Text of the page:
JOURNEY TO TRAUMA-INFORMED SERVICE DELIVERY IN A DOMESTIC VIOLENCE SHELTER (SESSION B)
Rowan House Emergency Shelter is a 24 bed, 30 day stay, women’s emergency shelter (serving women and children) located in High River, Alberta, Canada. After the devastating June 2013 floods in Southern Alberta, Rowan House became one of the first domestic violence shelters in Alberta to embark on the journey toward a trauma-informed service delivery model. Developing trauma-informed services is considered a best-practice approach for all human services. The literature suggests that offering trauma-informed domestic violence services recognizes the pervasiveness of trauma and its impacts on a survivor’s ability to cope, access services, and feel safe in a new environment. Trauma-informed service delivery also challenges issues of racism, discrimination, historical and intergenerational trauma, marginalization and how trauma symptoms are often pathologized; creating mental health labels that further marginalize women and children.
Rowan House has adopted the trauma-informed philosophy of “safety first and do no harm” for both clients and staff. This presentation incorporates reflections on the unique aspects of introducing trauma-informed approaches to emergency shelter work with emphasis on rural realities and explores the impacts on the organization’s practices and policies. Specific examples of how staff gained knowledge on the impacts of trauma on clients and themselves and how this knowledge has enabled staff to identify, change or enhance existing shelter practices are presented. Testimonies from shelter clients on how they have experienced Rowan House’s journey to trauma-informed service delivery and how it has informed their own knowledge of trauma and its impact on their lives are highlighted.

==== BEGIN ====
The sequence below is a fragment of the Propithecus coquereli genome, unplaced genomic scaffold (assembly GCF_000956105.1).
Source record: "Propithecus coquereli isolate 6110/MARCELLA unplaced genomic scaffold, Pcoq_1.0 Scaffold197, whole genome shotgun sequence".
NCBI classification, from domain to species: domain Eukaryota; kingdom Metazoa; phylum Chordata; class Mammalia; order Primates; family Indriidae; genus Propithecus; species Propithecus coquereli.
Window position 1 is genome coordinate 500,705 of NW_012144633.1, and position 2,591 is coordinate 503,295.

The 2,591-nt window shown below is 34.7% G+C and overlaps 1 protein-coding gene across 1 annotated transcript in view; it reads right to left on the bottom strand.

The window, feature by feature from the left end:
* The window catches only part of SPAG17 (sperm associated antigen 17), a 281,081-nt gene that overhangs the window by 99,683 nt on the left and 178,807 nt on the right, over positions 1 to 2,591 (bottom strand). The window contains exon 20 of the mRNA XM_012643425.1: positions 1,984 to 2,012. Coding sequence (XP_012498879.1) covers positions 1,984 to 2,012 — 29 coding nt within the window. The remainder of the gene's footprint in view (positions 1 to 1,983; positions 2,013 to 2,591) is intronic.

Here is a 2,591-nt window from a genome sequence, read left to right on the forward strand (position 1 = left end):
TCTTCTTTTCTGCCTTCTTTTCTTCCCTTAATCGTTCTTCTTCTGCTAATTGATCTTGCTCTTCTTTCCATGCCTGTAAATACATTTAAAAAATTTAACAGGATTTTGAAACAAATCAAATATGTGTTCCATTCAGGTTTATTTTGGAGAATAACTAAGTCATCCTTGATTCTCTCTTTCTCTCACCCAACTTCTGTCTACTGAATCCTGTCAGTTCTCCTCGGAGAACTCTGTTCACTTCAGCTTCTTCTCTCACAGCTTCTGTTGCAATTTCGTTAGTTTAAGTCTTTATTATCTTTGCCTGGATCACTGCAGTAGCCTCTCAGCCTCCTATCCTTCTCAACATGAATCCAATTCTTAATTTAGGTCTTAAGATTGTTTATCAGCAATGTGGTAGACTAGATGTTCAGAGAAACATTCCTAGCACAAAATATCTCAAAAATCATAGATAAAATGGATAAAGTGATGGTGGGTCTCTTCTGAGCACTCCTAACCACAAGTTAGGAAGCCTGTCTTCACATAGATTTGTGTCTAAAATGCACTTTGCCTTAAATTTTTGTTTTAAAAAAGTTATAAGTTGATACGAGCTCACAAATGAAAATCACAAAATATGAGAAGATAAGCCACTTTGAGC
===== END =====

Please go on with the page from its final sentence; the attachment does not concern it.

The presentation will begin with a complete understanding of trauma and the impact trauma has on survivors of domestic abuse, both women and children. This presentation will be an interactive format where participants will be able to use the information gained to make immediate changes in their own organization and come away with a plan for how to weave trauma-informed practice throughout their agency. There will be an opportunity to practice techniques that could be implemented in their own organizations and strategize on how to involve the entire organization, from board to frontline, in creating a fully trauma-informed service delivery model. The compounding issues of a physical disaster in a rural area will also be explored.